Robert MapplethorpeSelf-portrait 1973

The Perfect Medium is a two-venue Robert Mapplethorpe ‘retrospective’ ongoing until July 31st in Los Angeles, CA.

It’s been on my radar since mid-march when I happened to read The Guardian’s review.

Admittedly, I’m kind of terrible at keeping up with all the various photography exhibitions and happenings. Yet, I’m not dense enough to miss something that makes this big of a splash.

Through a total fluke involving a rare alignment of planets in my favor I ended up in L.A. last weekend after a brutal multi-leg travel itinerary. Going off The Guardian’s advice, I wanted to make sure to catch the part of the show at LACMA.

And through circumstances completely beyond my control, I ended up seeing both exhibits.

There’s a lot that’s interesting about how that came to pass. But what’s most relevant is a conversation I had over drinks in a totally sketchy bar in Culver City the night before I saw the show at the Getty. An acquaintance of my friend in L.A. was explaining that what she–an NYC transplant–was how Mapplethorpe played the uptown art snobs off against the downtown transgressives. I got a little tetchy because one of the things I dislike about Mapplethorpe is that I feel his work steals the spotlight that I would prefer shining on folks like Peter Hujar, Arthur Tress and Stanley Stellar.

As it turns out the uptown/downtown dichotomy is actually integral to the show. The Getty half focuses on how the uptown/downtown preoccupations of Mapplethorpe shaped his artistic practice. Whereas–to me–the half of the show at LACMA seemed more interested in the broader art historical context of the endless battle between the sacred and the profane as motifs for artistic consideration.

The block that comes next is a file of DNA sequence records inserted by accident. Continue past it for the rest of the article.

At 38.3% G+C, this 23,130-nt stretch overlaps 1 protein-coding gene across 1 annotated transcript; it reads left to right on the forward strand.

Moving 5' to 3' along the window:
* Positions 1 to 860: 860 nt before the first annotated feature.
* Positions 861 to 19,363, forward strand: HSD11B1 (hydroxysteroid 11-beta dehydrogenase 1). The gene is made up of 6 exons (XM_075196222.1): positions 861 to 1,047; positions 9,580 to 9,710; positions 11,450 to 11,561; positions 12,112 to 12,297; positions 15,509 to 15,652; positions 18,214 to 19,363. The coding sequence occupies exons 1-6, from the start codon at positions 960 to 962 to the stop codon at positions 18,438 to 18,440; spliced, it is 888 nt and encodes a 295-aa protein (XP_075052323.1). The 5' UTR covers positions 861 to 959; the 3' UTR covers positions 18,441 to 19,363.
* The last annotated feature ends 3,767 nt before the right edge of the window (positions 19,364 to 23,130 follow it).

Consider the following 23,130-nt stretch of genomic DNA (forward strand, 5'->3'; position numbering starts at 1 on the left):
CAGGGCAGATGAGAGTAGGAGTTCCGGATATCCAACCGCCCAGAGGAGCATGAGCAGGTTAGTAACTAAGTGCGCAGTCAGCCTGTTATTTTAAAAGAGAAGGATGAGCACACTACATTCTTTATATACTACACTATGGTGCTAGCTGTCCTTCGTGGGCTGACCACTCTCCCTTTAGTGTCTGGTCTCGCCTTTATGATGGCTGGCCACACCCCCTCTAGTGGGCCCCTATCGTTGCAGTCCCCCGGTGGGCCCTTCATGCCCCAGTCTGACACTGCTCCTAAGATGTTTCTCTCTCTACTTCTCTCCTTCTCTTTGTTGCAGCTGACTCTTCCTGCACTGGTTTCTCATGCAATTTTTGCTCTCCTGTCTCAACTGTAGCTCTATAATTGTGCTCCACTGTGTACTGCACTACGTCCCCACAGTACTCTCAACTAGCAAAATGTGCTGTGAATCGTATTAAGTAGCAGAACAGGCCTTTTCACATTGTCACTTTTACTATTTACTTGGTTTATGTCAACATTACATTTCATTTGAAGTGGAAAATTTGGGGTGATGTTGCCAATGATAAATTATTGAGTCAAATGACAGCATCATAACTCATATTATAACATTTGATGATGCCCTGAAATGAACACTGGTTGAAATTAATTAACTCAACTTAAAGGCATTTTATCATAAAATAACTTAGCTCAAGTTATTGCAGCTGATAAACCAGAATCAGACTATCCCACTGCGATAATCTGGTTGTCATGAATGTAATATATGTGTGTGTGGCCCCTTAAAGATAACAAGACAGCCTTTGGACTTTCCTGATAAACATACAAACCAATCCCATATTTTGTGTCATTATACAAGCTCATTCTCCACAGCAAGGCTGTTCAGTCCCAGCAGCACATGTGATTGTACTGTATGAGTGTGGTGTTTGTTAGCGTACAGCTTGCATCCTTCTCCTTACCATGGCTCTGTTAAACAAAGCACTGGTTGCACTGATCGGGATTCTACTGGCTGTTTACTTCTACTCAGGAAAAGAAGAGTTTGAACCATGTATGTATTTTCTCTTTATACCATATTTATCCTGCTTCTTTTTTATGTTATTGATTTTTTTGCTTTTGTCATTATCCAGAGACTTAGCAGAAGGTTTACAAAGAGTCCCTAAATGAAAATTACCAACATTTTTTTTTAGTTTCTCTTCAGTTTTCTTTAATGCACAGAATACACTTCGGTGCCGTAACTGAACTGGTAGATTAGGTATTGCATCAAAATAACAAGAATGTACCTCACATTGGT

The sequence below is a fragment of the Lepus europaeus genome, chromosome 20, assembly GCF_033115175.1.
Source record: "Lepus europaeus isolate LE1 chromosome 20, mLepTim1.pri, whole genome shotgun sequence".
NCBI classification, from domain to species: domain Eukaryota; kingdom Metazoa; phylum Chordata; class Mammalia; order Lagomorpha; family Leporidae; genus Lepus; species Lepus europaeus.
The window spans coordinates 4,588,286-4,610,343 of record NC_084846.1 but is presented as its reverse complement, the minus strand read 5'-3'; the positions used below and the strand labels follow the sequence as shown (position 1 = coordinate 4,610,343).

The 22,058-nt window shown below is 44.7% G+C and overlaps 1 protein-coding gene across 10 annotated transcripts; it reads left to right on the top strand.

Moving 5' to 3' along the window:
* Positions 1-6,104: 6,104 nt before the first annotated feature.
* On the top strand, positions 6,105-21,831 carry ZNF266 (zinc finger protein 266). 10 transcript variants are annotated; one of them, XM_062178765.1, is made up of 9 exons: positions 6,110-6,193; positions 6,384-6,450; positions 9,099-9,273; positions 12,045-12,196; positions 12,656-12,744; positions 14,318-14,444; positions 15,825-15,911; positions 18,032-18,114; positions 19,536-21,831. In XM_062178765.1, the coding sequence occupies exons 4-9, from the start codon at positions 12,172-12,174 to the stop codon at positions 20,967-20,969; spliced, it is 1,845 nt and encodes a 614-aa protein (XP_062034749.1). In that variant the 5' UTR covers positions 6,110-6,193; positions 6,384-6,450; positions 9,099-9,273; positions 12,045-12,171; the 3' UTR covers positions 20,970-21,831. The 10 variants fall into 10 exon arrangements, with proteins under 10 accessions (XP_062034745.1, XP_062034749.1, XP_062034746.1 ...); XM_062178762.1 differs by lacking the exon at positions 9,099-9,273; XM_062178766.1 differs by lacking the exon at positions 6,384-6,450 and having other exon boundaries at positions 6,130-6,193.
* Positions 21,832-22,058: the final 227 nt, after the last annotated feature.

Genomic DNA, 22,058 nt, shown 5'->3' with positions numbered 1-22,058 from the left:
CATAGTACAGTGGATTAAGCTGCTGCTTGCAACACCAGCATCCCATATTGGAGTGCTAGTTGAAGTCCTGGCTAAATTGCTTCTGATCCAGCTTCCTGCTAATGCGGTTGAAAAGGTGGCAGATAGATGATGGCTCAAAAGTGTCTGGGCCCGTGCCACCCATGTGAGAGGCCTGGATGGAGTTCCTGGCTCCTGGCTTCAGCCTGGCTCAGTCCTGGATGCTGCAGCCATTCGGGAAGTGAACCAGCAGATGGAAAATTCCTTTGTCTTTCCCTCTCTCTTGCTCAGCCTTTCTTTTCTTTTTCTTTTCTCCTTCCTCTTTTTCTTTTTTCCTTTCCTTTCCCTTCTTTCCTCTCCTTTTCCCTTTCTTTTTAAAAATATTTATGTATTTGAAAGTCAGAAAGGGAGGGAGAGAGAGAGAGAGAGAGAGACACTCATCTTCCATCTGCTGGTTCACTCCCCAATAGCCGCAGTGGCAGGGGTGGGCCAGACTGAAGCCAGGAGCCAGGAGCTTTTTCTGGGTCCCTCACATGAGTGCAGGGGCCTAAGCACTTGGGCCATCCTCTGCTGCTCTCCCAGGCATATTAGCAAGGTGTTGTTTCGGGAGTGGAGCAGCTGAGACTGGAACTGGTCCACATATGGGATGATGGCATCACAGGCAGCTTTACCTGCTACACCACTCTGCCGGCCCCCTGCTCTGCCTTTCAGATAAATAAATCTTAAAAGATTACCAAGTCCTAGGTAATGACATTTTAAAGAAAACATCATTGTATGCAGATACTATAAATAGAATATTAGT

My friend accompanied me to both parts and admitted a strong preference for the exhibit at the Getty. To her, it offered a clearer picture of Mapplethorpe–which is maybe the reason that I didn’t like it. It all seemed curated in such a fashion as to appeal to all the hipsters who read Just Kids because it was the cool thing to read.

Whereas the show at LACMA offers a more circumspect reading. You’re treated to some of Mapplethorpe’s early colleges, doodles and sculptural experiments. You get to see him struggle and not quite achieve the desired results and that’s contrasted against a preternatural ability to use photography with grace, control and a sort of aloof clarity of form that transforms photography into something that manages to be painterly only in so far it uses time, light and form in the same way a painter would use light, layered paint and brushstrokes.

Further: the show at LACMA paid special attention to Mapplethorpes obsession with perfection but also tied this in brilliant with a cross section of his high-minded as well as crass and prurient interests perhaps presented in too compartmentalized a fashion to be entirely conceptually appropriate but still interesting, nonetheless.

I was particular taken with two things. Included in one of the long text bits describing currents and movements within the work, there’s a quote about how Mapplethorpe wanted his work to be seen:

I’d like the work to be seen more in the context of all mediums of art and not just photography. I don’t like that isolation.

The other thing that impressed me was the sort of addendum added to balance out the awkwardness of the inclusion of an entire wall of Mapplethorpe’s large color floral prints–and really it’s worth the ghastly $25 entry fee just for those prints–but the final room of the exhibit contextualizes what you’ve already seen in the work of photographers who were Mapplethorpe contemporaries and shared similar considerations. It included images by Larry Clark, Nan Goldin (who as a head’s up: MoMA will be exhibiting her The Ballad of Sexual Dependency starting June 11), Arthur Tress, Peter Hujar, Kiki Smith and stunning excerpt from Philip-Lorca diCorcia’s Hustlers.

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